We should also recognize that there are many ways to abuse a child without breaking the law. It can be done subtly by ignoring a boy or girl's desperate need for nurturance. It can be accomplished by unjust and unfair punishment, including parental acts that might pass for "corporal punishment"--such as routinely hitting, slapping, kicking, and throwing the child to the ground. Then there is the entire range of humiliating behavior by a mother or father, making a youngster feel stupid and weird and unloved. Within certain limits, these behaviors are not illegal. There is no one to rescue the pitiful child who is being twisted and warped by the big people around him. Let nothing in this book ever hint at my approval for such tyranny. (Italics his)[18]

On the one hand, it is very good that he condemns child abuse, but on the other hand, I question how much the above words help prevent inappropriate parental behaviour or cause parents to reconsider some of the ways in which they treat their children.

Although he mentions that milder types of abuse do exist, Dobson only gives illustrations of extreme forms of child abuse. I suspect that most parents would read those examples and be, as most people are, repulsed by them. I have never met anyone who thinks of themselves as a child abuser, and, based on my observations, parents naturally seem inclined to believe they're acting in their child's best interests.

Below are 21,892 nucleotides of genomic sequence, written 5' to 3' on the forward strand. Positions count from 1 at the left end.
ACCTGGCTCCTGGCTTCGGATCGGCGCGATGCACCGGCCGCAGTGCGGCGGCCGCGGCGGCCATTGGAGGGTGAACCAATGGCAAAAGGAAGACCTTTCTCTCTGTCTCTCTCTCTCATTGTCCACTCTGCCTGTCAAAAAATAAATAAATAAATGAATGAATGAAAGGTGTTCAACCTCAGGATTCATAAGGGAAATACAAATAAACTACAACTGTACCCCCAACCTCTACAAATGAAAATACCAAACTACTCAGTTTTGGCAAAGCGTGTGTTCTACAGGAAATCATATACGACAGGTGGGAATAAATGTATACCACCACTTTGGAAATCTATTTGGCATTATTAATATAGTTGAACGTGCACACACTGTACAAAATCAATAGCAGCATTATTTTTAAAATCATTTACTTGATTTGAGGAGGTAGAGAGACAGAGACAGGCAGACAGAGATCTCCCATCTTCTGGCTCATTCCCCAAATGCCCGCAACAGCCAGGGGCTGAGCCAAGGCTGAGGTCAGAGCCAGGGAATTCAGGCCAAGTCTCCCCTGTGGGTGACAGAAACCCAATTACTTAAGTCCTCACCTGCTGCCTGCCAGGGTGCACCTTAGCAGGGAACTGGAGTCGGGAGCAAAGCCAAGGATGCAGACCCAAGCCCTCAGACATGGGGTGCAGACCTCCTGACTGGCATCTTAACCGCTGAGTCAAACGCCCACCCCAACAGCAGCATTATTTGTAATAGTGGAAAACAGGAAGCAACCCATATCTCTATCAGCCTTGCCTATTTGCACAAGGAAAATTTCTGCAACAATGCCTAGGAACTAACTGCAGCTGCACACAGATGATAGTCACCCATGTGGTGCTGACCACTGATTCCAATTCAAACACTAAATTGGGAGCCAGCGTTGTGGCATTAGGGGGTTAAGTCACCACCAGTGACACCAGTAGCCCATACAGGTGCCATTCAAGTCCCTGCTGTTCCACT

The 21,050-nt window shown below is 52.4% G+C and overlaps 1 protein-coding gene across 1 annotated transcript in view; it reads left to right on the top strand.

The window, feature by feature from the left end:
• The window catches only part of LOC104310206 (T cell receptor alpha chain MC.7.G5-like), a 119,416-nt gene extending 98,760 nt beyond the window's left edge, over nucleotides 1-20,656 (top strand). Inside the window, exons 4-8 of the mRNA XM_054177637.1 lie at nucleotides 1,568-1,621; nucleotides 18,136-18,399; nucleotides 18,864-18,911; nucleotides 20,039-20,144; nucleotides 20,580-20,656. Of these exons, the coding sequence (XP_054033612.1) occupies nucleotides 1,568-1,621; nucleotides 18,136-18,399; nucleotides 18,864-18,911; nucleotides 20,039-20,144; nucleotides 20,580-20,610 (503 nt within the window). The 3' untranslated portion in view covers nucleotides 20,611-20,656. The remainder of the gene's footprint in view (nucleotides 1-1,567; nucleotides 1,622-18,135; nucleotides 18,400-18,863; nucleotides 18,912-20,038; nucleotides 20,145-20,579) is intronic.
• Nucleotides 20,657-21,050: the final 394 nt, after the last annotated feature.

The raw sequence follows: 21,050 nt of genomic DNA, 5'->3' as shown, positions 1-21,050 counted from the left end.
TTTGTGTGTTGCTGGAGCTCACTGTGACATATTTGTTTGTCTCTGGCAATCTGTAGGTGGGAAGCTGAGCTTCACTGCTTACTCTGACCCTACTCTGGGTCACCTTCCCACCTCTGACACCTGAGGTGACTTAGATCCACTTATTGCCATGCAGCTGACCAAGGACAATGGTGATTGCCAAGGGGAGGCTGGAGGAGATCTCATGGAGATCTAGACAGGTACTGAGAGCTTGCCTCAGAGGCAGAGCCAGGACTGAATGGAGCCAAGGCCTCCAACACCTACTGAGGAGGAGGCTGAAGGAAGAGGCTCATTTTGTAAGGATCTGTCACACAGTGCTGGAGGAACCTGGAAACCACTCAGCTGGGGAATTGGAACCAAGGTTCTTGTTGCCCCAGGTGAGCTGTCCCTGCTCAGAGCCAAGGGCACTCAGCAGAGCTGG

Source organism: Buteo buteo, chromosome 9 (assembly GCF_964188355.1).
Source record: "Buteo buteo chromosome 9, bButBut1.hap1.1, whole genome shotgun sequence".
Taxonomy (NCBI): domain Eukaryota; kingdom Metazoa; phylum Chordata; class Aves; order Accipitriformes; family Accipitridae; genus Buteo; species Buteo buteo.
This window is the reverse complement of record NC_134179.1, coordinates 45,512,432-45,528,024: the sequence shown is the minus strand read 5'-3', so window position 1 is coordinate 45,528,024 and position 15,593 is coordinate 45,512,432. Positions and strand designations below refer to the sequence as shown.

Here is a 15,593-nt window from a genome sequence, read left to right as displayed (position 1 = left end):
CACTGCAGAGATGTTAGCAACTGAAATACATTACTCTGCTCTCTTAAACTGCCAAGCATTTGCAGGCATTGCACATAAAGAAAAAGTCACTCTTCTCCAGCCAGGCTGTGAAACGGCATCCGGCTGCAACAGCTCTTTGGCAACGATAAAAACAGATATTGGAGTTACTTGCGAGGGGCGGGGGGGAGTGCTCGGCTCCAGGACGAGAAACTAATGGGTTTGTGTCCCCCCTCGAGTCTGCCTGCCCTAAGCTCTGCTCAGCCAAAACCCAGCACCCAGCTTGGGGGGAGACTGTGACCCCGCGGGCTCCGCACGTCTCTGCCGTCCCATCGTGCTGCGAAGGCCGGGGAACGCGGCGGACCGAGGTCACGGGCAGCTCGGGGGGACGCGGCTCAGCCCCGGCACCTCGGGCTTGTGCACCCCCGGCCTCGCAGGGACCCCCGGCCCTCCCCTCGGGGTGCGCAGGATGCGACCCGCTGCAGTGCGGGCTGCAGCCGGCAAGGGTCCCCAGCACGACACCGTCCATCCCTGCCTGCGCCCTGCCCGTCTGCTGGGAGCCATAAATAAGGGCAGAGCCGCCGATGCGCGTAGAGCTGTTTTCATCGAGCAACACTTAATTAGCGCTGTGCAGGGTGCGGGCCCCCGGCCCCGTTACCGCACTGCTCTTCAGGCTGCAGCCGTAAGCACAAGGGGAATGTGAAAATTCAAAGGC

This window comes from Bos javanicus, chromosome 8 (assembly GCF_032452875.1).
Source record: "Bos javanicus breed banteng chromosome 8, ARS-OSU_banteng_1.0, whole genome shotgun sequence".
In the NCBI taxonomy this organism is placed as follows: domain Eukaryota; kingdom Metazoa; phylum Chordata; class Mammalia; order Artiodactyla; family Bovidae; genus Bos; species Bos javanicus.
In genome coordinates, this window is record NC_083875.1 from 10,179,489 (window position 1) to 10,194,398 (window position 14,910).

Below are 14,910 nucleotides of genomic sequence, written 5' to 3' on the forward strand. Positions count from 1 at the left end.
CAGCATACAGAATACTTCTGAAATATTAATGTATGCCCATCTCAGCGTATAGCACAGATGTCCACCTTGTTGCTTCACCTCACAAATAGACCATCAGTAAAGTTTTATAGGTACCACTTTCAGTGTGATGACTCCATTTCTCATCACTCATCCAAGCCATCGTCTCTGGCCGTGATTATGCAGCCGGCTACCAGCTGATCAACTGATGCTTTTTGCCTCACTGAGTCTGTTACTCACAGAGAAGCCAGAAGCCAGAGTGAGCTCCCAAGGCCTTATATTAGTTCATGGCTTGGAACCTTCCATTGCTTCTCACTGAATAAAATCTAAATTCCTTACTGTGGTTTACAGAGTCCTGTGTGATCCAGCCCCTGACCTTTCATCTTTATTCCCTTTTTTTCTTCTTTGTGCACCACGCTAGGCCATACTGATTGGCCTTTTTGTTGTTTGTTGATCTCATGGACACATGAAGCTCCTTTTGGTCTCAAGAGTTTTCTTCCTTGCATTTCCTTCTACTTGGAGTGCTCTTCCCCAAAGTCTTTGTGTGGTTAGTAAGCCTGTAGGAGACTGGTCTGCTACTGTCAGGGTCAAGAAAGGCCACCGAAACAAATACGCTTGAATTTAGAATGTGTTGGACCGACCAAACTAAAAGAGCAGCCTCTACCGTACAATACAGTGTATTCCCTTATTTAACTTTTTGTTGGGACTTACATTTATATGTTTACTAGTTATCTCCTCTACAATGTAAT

My fear then is that, by associating the term "child abuse" with such extreme and brutal images, Dobson is making it less likely that the parents reading his book will recognized the abusive aspects of their own (milder) behavior. For example, when I read Kristen's account of physically holding her daughter down against the floor for forty-five minutes, my reaction is to term it abusive behavior. It is on the milder end of the spectrum, but it is still abuse. However, Kristin never shows any indication that she recognizes her behavior as even being inappropriate, much less actually abusive, and, even Dobson himself, only refers to it as a "tactical error".

While it is good that Dobson speaks out against extreme forms of abuse, I think his book would have been improved if he had then gone on to give some illustrations of milder forms of abuse that were also inappropriate, instead of simply mentioning "hitting, slapping, kicking, and throwing the child to the ground" in a general and abstract sense.

The Stories of Greg and Jake

In The New Strong-Willed Child Dobson gives two drawn out descriptions of what he considers to be strong-willed children and then proceeds to explain how he, if he were their parent, would go about disciplining them. I find these two stories and his response to them very interesting because I think they illustrate a fundamental inability on Dobson's part to step back and view the larger picture free from some of his preconceived ideas.

The description of Greg is actually a description from a book by Dr. T. Berry Brazelton entitled Toddlers and Parents which Dobson borrowed and reprinted in The New Strong-Willed Child

   When Greg began to be negative in the second year, his parents felt as if they had been hit by a sledge hammer. His good nature seemed submerged under a load of negatives. When his parents asked anything of him, his mouth took on a grim set, his eyes narrowed, and, facing them squarely with his penetrating look, he replied simply, "no!" When offered ice cream, which he loved, he preceded his acceptance with a "no." While he rushed out to get his snowsuit to go outside, he said "no" to going out.